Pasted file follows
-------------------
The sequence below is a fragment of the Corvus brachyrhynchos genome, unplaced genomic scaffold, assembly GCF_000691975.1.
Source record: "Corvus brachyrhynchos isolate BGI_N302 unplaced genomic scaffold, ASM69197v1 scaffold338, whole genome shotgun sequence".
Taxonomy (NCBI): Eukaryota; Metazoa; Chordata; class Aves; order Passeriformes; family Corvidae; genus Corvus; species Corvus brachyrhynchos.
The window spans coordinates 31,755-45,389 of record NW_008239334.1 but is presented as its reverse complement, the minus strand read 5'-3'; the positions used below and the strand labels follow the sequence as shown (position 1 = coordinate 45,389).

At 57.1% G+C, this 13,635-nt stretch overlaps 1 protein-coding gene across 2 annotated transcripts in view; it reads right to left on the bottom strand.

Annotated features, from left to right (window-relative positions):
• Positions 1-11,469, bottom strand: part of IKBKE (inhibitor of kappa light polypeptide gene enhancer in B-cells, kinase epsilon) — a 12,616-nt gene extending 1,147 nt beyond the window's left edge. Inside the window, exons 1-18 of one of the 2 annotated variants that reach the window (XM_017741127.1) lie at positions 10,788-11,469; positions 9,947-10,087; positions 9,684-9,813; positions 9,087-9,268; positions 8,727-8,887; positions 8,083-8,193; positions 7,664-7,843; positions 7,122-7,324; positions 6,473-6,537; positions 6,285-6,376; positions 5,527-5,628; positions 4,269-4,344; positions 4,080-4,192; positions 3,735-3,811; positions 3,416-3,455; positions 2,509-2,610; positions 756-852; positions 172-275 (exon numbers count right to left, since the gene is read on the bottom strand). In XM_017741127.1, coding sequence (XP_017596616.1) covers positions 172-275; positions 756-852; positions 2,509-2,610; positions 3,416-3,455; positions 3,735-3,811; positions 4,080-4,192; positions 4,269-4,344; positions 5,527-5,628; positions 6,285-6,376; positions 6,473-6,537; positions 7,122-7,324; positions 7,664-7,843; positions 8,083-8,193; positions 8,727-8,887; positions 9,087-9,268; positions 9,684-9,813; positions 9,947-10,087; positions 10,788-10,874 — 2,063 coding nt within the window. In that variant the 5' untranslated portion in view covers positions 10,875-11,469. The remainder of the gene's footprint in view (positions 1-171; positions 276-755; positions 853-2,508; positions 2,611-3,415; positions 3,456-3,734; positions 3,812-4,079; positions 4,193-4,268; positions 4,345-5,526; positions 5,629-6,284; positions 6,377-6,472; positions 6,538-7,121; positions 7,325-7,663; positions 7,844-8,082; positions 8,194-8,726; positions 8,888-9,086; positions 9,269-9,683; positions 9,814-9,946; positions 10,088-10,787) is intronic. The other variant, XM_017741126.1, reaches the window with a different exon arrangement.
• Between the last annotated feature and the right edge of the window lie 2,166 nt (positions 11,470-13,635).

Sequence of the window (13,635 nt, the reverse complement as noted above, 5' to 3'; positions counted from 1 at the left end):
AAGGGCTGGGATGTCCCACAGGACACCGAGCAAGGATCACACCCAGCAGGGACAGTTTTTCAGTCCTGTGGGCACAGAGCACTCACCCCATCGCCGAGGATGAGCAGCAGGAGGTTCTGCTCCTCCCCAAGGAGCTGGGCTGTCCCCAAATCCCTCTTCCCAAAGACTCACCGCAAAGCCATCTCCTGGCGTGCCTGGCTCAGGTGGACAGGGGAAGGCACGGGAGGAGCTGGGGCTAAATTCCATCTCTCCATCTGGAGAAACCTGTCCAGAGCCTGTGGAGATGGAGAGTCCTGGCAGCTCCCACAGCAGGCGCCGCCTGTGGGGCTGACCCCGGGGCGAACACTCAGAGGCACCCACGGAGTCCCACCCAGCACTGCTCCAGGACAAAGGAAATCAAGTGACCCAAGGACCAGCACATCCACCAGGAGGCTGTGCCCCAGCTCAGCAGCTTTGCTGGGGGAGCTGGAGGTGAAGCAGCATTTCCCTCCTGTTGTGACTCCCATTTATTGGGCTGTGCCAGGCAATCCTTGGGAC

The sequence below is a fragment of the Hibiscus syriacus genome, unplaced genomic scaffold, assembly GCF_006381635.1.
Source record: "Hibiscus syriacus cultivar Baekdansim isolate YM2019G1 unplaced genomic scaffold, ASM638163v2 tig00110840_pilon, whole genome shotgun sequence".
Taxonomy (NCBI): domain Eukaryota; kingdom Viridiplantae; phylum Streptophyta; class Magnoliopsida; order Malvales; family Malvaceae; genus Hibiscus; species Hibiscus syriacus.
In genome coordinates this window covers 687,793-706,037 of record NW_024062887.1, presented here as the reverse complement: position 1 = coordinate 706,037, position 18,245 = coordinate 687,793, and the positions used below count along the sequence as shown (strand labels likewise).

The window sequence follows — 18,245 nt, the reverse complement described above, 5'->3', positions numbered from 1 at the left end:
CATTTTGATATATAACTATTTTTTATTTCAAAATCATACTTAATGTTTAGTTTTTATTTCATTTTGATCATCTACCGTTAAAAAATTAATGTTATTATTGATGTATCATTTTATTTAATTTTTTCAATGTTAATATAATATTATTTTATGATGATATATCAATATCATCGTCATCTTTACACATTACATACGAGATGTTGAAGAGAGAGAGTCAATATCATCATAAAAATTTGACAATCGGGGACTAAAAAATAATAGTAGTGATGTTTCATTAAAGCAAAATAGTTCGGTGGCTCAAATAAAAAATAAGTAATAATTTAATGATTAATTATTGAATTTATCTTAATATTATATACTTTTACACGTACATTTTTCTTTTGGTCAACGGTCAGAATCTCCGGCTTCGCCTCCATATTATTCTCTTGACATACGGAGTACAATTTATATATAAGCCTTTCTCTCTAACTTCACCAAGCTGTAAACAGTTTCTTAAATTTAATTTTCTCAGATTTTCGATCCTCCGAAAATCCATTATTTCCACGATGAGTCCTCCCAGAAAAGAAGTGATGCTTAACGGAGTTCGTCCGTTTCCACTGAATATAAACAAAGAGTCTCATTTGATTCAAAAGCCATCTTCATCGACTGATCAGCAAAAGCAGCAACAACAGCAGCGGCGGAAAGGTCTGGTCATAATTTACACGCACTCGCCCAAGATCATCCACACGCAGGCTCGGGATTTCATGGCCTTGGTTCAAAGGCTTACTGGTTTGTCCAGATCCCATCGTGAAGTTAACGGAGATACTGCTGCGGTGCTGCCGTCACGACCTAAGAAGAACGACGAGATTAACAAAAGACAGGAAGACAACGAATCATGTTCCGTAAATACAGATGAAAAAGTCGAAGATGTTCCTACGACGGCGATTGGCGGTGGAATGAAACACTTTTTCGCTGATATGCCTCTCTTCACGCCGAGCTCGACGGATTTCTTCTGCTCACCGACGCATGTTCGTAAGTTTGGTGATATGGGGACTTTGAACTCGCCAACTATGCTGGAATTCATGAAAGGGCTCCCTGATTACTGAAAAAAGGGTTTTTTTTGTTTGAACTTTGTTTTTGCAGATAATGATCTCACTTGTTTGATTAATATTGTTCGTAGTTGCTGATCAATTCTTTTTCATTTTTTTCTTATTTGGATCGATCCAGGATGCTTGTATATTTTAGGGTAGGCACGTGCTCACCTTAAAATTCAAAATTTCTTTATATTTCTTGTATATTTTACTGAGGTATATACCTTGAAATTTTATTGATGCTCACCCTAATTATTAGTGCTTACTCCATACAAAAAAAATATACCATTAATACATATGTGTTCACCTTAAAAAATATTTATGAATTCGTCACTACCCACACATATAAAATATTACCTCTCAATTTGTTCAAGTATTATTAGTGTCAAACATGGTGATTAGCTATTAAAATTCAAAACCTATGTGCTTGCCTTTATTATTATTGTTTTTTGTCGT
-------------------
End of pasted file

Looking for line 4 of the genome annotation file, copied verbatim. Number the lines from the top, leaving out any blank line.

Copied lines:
The window spans coordinates 31,755-45,389 of record NW_008239334.1 but is presented as its reverse complement, the minus strand read 5'-3'; the positions used below and the strand labels follow the sequence as shown (position 1 = coordinate 45,389).